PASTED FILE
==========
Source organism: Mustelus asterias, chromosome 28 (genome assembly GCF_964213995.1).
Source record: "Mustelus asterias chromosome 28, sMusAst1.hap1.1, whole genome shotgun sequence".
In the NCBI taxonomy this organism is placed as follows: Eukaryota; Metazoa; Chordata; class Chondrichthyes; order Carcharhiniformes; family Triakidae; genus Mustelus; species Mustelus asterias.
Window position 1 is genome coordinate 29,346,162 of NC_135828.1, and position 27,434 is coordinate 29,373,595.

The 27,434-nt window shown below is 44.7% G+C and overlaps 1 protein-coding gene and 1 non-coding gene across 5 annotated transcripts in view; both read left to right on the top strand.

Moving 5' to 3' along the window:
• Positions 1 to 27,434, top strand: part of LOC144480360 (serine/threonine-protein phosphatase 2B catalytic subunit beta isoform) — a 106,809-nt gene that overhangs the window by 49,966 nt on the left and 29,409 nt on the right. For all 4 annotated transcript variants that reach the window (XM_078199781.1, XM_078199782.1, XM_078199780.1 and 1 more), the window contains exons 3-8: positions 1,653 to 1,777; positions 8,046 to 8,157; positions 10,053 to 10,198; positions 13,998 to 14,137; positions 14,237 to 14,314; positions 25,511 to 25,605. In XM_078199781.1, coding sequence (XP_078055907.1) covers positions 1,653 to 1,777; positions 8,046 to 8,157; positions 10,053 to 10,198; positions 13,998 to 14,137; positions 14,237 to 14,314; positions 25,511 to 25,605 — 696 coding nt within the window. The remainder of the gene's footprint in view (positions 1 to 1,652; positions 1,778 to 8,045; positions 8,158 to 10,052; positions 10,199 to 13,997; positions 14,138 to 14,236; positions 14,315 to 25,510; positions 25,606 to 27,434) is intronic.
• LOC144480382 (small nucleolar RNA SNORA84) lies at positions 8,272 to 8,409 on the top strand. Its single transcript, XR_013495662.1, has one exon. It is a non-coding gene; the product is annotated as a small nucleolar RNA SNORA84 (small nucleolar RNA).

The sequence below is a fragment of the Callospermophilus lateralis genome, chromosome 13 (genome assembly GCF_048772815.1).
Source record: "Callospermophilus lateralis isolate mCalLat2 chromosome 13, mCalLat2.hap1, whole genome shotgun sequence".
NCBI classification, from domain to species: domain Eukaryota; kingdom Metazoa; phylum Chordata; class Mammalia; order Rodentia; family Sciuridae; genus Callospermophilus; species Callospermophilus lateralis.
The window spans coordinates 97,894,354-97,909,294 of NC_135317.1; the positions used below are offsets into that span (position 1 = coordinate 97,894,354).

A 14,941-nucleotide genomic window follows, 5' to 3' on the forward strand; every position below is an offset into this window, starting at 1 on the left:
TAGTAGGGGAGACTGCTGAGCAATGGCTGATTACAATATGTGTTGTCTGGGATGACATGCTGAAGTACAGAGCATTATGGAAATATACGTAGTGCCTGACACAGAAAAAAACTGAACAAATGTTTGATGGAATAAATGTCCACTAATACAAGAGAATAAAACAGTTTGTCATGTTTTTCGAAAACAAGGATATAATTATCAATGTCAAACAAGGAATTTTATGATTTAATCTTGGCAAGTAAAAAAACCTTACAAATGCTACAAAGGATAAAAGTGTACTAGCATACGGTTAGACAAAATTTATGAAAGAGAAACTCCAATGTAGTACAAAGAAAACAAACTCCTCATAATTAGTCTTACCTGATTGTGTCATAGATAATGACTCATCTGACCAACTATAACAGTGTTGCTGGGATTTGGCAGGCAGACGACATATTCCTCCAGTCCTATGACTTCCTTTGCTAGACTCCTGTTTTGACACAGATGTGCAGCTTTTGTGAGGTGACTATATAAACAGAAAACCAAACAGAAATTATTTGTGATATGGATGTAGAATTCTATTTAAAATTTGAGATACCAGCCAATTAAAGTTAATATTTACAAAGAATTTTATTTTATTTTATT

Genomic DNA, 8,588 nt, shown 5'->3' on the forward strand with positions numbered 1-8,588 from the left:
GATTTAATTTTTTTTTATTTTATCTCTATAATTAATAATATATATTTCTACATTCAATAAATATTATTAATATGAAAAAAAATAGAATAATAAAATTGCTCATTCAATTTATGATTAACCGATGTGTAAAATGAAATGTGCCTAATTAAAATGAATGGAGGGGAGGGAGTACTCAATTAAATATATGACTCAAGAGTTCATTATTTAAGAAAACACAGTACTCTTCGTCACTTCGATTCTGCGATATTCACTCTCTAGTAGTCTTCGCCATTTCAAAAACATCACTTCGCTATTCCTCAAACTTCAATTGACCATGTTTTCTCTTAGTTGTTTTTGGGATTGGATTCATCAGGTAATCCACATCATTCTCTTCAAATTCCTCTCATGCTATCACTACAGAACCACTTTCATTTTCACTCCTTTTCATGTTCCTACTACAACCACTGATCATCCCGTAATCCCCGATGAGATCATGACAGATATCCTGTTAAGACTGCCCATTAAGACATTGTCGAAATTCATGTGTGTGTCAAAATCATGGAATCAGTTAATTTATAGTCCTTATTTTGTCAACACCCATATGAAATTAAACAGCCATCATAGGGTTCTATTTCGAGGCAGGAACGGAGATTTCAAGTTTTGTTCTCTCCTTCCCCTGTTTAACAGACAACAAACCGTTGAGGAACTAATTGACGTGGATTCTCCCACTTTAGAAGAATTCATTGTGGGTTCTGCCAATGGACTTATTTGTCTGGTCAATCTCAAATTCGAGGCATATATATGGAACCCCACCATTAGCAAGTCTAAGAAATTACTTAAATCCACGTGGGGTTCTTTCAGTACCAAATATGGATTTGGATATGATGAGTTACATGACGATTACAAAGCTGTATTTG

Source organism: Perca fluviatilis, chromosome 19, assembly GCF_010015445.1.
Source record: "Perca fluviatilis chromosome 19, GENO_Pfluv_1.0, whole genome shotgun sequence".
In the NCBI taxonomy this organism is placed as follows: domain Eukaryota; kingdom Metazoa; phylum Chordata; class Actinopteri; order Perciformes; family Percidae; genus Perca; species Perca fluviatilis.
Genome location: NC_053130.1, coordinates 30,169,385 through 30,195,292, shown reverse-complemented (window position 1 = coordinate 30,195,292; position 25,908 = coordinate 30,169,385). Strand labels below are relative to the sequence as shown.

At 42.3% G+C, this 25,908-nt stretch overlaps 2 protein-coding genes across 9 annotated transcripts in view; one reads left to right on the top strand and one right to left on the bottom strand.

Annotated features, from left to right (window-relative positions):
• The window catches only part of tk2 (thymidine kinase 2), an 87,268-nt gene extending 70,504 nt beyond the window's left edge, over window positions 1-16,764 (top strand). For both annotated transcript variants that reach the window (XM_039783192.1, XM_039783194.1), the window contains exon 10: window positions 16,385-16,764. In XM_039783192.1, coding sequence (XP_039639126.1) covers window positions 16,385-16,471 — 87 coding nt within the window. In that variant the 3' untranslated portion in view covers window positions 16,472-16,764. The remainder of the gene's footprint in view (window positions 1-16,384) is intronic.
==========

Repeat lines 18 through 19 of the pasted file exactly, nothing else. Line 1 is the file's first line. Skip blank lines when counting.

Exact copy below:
Source record: "Perca fluviatilis chromosome 19, GENO_Pfluv_1.0, whole genome shotgun sequence".
In the NCBI taxonomy this organism is placed as follows: domain Eukaryota; kingdom Metazoa; phylum Chordata; class Actinopteri; order Perciformes; family Percidae; genus Perca; species Perca fluviatilis.